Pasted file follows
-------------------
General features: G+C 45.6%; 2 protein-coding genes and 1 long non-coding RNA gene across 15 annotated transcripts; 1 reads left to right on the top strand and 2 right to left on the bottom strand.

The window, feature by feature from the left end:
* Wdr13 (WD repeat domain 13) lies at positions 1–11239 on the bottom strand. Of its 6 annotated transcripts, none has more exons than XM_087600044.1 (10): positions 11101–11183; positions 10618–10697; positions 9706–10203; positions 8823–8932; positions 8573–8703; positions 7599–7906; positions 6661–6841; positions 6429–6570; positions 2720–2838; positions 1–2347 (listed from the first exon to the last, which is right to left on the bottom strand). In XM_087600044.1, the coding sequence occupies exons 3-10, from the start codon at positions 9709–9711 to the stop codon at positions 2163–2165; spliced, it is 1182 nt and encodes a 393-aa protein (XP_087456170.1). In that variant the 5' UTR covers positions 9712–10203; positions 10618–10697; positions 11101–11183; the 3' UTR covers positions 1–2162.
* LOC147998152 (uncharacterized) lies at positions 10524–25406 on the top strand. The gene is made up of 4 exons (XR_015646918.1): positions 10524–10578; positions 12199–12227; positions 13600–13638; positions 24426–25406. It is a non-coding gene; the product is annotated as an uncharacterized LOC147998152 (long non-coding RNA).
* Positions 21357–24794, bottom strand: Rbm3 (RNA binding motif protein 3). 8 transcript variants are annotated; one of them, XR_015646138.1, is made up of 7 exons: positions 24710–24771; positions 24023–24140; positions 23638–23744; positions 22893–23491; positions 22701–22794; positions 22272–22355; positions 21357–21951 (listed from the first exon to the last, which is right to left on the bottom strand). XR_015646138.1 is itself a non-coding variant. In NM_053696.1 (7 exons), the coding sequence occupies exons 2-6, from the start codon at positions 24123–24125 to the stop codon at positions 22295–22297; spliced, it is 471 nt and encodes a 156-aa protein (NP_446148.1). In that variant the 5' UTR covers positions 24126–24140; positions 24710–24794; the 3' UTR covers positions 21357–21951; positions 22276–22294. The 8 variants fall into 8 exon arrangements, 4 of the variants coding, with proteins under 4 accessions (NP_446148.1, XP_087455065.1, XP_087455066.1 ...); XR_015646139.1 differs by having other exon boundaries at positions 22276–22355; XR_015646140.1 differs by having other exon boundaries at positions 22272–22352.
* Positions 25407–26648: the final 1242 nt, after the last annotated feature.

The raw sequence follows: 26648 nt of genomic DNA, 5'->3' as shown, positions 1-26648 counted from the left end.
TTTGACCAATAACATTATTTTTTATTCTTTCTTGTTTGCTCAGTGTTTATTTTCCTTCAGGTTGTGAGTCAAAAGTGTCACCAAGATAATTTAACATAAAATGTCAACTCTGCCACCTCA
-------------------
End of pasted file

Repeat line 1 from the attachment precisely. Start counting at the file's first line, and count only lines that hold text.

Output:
General features: G+C 45.6%; 2 protein-coding genes and 1 long non-coding RNA gene across 15 annotated transcripts; 1 reads left to right on the top strand and 2 right to left on the bottom strand.